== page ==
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Verbs, Adverbs, Conjunctions, Prepositions, and Interjections

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by

Justin Fodor

on 9 December 2013

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Transcript of Verbs, Adverbs, Conjunctions, Prepositions, and Interjections

Verbs, Adverbs, Prepositions, Conjunctions, and Interjections
Preposition
A word that shows a relationship between a noun or pronoun to another word
Phase 4
Adverb
Where? When? How? To What Extent?
Verb
A word used to express action or a state of being
Review
Can be classified three ways:

1) helping OR main verbs
2) action OR linking verbs
3) transitive OR intransitive verbs
HELPING VS MAIN

helping verbs
help the
main verb

together they make a

verb phrase
He
is

running
a lot.
Common helping verbs
am
is
are
was
were
be
being
been

do
does
did

has
had
have

can
could
should
would
shall
will
must
might
may

Dan
has been

swimming
everyday.
Action vs. Linking

action verbs express physical
or mental activities

EX) run, jump, paint, sneeze, play
linking verbs connect a subject
to a word/word group that identifies or describes the subject
Ex) am, is, are, was, were, be, being, been
appear, grow, look, stay, taste
Ex) J.K.
wrote
many great books.
Ex) The watermelon
looks
ripe.
Ex) The food
tastes
spicy.
*****Form of the verb "be" ARE NOT ALWAYS helping or linking verbs.

If followed by a word that tells
where
or
when
= state of being verb

EX) Your roller skates
are
in the attic.
*** some words from the helping verb chart can be used as main verbs.

EX) Did he
do
his homework?
Ex) My grandma
can tell
great stories.
POD8 (Copy the following directions and sentences):

Underline the verb(s) in each sentence

1. Uncle John watches Star Trek constantly.

2. Please sign your name and give me your paper.

3. I am smart and important.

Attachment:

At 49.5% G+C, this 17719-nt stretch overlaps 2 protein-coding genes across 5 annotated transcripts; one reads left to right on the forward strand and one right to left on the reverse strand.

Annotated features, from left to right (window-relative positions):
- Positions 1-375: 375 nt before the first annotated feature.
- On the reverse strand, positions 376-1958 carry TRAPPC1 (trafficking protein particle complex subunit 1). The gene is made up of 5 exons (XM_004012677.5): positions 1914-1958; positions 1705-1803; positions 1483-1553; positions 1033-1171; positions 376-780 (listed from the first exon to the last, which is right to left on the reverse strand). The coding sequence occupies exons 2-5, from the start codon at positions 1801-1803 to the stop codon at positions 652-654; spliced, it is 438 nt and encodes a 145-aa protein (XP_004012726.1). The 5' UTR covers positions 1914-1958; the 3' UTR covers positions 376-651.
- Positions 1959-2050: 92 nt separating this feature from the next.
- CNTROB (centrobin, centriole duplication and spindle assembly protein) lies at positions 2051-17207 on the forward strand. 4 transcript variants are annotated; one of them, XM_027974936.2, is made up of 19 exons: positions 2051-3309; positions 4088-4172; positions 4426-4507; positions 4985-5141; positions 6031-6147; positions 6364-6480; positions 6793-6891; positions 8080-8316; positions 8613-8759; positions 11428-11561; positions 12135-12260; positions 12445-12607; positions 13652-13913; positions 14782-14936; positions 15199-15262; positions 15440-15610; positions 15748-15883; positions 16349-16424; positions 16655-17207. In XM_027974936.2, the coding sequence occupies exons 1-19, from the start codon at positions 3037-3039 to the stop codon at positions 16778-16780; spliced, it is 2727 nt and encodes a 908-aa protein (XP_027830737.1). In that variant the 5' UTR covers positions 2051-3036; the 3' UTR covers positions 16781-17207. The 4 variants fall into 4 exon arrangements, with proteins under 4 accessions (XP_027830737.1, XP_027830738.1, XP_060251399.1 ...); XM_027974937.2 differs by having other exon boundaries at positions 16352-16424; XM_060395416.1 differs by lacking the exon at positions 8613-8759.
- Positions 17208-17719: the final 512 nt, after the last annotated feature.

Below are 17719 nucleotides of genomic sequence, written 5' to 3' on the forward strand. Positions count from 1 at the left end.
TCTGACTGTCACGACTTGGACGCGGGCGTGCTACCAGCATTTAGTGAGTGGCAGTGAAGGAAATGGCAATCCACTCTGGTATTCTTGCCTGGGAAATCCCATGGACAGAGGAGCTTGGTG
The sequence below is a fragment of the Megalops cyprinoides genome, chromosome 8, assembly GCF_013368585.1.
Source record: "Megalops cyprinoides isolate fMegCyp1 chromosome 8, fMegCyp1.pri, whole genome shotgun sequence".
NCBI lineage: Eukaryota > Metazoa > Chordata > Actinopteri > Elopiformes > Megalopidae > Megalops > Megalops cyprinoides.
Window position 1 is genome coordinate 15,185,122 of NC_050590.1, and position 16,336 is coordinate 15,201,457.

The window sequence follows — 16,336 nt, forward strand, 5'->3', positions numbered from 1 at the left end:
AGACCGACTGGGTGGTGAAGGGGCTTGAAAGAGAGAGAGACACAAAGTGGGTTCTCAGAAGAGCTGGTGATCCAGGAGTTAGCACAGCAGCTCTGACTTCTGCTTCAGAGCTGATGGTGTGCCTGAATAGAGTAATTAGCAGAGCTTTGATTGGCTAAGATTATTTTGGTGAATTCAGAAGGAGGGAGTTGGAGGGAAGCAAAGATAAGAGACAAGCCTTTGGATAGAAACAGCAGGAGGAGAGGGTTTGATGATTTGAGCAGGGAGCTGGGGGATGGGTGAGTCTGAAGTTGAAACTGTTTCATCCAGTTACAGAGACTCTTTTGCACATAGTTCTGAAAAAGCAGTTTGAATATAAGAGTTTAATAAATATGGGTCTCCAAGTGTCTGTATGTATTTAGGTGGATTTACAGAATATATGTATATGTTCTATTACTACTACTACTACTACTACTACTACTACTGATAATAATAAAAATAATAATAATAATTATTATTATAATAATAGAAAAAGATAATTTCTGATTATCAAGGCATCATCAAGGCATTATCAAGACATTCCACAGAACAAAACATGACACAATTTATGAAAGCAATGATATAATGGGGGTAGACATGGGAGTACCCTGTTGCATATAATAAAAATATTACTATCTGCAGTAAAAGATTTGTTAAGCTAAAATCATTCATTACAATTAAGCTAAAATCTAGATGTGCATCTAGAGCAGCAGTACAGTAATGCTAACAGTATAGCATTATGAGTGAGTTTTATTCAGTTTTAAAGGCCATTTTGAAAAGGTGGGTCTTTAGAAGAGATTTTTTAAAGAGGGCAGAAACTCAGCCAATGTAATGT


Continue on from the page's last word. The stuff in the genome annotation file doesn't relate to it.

Transitive vs. Intransitive Verbs


transitive verbs express an action
directed toward a person, place, thing, or idea
Ex) Joel
held
the baby
Ex)
Did
Grandpa
sharpen
the ax?
*** the subject does the verb and the object is being "verbed"
Intransitive verbs express action (or tells something about the subject) WITHOUT the action passing to the receiver
Ex) The twins
play
quietly
Ex) The teacher read aloud
Ex) Janet swam ten laps.
Janet swam well.
*****because linking verbs DO NOT have objects = intransitive verbs
ex) Slowly the man crawled down.
ex) Keisha has already completed her part of the subject.
ex) Where are you going?
Many adverbs end in -ly, but not ALL adverbs
Adverbs modifying adjectives
ex) the team is extremely proud of its record.
ex) The part was really loud last night.
ex) The class was unusually quiet today.
Adverbs modifying Verbs
ex) Louis promptly rounded up suspects.
ex) The couple was married nearby.
Adverbs modifying Adverbs
ex) Our guests left quite abruptly.
ex) He finished the problem more quickly than I did.
The noun or pronoun is called the object of preposition
Ex) The kite under the tree is stuck.
The kite near the tree is stuck.
The in front of the tree is stuck.
The kite in the tree is stuck.
**** As a general rule the object of preposition comes AFTER the preposition
Ex) Melissa is writing
about
her
stay


in
the
hospital

Commonly used prepositions
(clear your throat)
POD8 (Copy the following directions and sentences)

Underline the adverbs in each sentence

1. Usain Bolt ran the race very quickly.

2. I especially like chefs who cook food correctly.

3. So many children play video games religiously.
All together a prepositional phrase consists of the following:
1. preposition
2. object of the preposition
3. any modifiers of the object
ex) the tourists climbed
onto the crowded bus
**** be careful not confuse a prepositional phrase that begins with
to
with an infinitive that begins with
to
prep phrase : to town, to the store
infinitive: to yell, to burp
Adverb or Preposition?
some words may be used as prepositions AND adverbs
****remember that a preposition always has a noun as its object (an adverb does not)
prep) The plane circled above the field.
adv)The plan circled above.
prep) Please go inside the house soon.
adv) Please go inside soon.
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